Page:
Why do people still live next to an active volcano?Gavin Brent Sullivan, Coventry University and Saut Sagala, Bandung Institute of Technology
The latest eruption of Mount Sinabung in Sumatra killed seven people and injured two others. After lying dormant for 400 years, Sinabung has erupted several times since 2010 and is now Idonesia’s most active volcano. Locals have maintained a close watch as the official alert status has fluctuated, and thousands had already been evacuated long before the eruption.
But many villagers remained in the area – and outsiders may well wonder why, given the volcano’s recent history, people would not only live near the “red zone” (the restricted area within 3km of the summit) but also regularly venture into it. Surely local people know the risks of a “pyroclastic” cloud of superheated gas?
This is a question we’ve looked at in our research. The recent large eruption had an added personal component – we were leading a team that had been investigating why people continued to live near the red zone. Our researchers had been distributing questionnaires and conducting interviews in the village of Gamber and other villages bordering the red zone right up to the previous Tuesday, May 17.
On several occasions, smaller eruptions sent huge plumes of superheated gas into the sky as well as down the slopes of the mountain towards inhabited villages. We were cautious – we monitored the situation closely and were ready to evacuate quickly if we needed to. We witnessed these eruptions with a mixture of excitement, awe and fear. This contrasted with the calm and – sometimes – complete indifference of locals.
The main eruption on May 22 sent a pyroclastic flow 4.5kms down the mountain, eventually reaching Gamber. Our experience in the field and knowledge of the devastating effects of other eruptions and natural hazards in Indonesia – such as the eruption of Mount Merapi in 2010 – meant that the latest tragic deaths were, sadly, not a surprise to us.
Villagers regularly go into the red zone to farm their land, for instance. But the villages themselves can face the additional risk of “lahars”: potentially torrential flowing mixtures of water and rock fragments caused by heavy rainfall on the mountain. In the second week of our fieldwork, two children and one adult had been killed and a further child and adult were missing as a result of lahars not far from Gamber.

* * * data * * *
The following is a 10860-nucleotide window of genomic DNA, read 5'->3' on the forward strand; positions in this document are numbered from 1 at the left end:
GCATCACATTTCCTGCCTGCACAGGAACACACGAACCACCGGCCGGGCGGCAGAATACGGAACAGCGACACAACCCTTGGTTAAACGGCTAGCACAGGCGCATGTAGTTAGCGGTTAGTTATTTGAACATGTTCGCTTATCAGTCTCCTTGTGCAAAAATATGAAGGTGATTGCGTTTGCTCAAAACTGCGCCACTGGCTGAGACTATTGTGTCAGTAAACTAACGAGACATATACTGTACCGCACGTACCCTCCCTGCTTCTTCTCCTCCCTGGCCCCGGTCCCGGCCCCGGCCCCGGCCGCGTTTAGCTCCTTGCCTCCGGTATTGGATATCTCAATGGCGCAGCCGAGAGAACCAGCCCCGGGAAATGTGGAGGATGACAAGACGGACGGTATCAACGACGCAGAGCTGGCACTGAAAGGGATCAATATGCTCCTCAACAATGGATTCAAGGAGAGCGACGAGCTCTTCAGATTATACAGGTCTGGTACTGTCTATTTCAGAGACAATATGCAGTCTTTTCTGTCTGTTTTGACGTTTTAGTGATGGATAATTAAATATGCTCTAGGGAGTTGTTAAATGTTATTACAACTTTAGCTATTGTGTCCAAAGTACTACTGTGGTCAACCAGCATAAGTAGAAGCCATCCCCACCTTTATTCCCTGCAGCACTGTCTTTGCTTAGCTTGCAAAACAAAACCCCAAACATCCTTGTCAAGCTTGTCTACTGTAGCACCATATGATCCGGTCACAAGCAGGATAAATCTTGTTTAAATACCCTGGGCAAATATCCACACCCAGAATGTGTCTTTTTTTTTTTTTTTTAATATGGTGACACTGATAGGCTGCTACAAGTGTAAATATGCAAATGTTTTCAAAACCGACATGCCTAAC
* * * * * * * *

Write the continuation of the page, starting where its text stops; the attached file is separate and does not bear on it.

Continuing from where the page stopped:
What next for communities around Sinabung?
While we are not yet ready to report on people’s thoughts and actions in the week prior to the latest eruptions, there are some preliminary answers. Previous research tells us the key factors explaining why people live in these dangerous situations are attachment to place and the protection of their livelihoods as well as a capacity to adapt to natural hazards and the reduced perception of risk that involves.
A recent review by the International Federation of Red Cross and Red Crescent Societies highlighted the need for external agencies and organisations to set aside their own conceptions of risk and engage seriously with the “alternative rationalities” of local people. Considerations about whether to stay, relocate independently or be relocated by the government to other locations should reflect the priorities of villagers and their community identities.
In the case of Gamber and other villages like it, many are reluctant to leave land owned by generations of ancestors as long as they can also continue to make a living from it. And, while people may not seem to fear being injured or killed by an eruption, we heard that some are less likely to visit their land within the red zone when there are no volunteer observers from a local group watching the mountain.
Our research at Mount Sinabung also tells us that people who have been permanently relocated from the red zone to new villages far from the mountain appear to have a better quality of life and less risk of health problems from dense ash clouds, for instance. In contrast, many people who have been temporarily evacuated to shelters (known as “Posko”) are in a desperate situation. They live in poor conditions with few offers of work and concerns about the quality of government-provided food. Some have now lived like this since 2010.
Villages outside the red zone have been designated safe by authorities but regular ash falls affect their health and reduce their ability to maintain farmland. For some, the ongoing eruptions will probably mean that their status as “refugees“ will change soon.
In this context, what impact can our research hope to have? Cultural change might occur by, for example, educating young people about the risks and encouraging them to change the activities of their parents. And we hope to provide evidence of how living so close to a volcano affects the psychology, health and well-being of villagers. This will turn, allow related interventions to be developed.
Our findings may also demonstrate the importance of community-led initiatives, such as volunteer groups formed of local villagers, in facilitating communications with authorities about imminent threats and the need to evacuate. Living near the volcano is dangerous and complicated but support and solutions are possible.
Gavin Brent Sullivan, Reader in Identity and Resilience In Communities and Organisations, Coventry University and Saut Sagala, Assistant Professor, School of Architecture, Planning and Policy Development, Bandung Institute of Technology